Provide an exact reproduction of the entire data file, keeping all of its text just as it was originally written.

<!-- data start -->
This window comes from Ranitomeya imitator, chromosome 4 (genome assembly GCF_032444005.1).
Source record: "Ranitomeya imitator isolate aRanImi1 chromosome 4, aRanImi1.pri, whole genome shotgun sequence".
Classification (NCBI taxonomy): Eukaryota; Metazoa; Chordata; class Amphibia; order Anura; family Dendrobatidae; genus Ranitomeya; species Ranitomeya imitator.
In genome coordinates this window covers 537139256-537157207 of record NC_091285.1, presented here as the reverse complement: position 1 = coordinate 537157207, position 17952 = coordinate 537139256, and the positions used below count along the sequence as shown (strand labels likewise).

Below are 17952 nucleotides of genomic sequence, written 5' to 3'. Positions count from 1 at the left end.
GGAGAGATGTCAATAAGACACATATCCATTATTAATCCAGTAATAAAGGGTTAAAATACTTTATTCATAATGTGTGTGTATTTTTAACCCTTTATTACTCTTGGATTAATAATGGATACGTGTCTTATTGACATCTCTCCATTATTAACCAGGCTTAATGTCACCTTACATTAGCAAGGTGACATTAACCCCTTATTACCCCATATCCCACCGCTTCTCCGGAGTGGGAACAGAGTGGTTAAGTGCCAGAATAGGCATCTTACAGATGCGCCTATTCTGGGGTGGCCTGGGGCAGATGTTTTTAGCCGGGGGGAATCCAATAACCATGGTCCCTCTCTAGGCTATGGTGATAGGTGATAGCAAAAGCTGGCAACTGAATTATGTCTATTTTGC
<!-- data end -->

This window comes from Ranitomeya imitator, chromosome 4 (genome assembly GCF_032444005.1).
Source record: "Ranitomeya imitator isolate aRanImi1 chromosome 4, aRanImi1.pri, whole genome shotgun sequence".
Classification (NCBI taxonomy): Eukaryota; Metazoa; Chordata; class Amphibia; order Anura; family Dendrobatidae; genus Ranitomeya; species Ranitomeya imitator.
In genome coordinates this window covers 537139256-537157207 of record NC_091285.1, presented here as the reverse complement: position 1 = coordinate 537157207, position 17952 = coordinate 537139256, and the positions used below count along the sequence as shown (strand labels likewise).

Below are 17952 nucleotides of genomic sequence, written 5' to 3'. Positions count from 1 at the left end.
GGAGAGATGTCAATAAGACACATATCCATTATTAATCCAGTAATAAAGGGTTAAAATACTTTATTCATAATGTGTGTGTATTTTTAACCCTTTATTACTCTTGGATTAATAATGGATACGTGTCTTATTGACATCTCTCCATTATTAACCAGGCTTAATGTCACCTTACATTAGCAAGGTGACATTAACCCCTTATTACCCCATATCCCACCGCTTCTCCGGAGTGGGAACAGAGTGGTTAAGTGCCAGAATAGGCATCTTACAGATGCGCCTATTCTGGGGTGGCCTGGGGCAGATGTTTTTAGCCGGGGGGAATCCAATAACCATGGTCCCTCTCTAGGCTATGGTGATAGGTGATAGCAAAAGCTGGCAACTGAATTATGTCTATTTTGC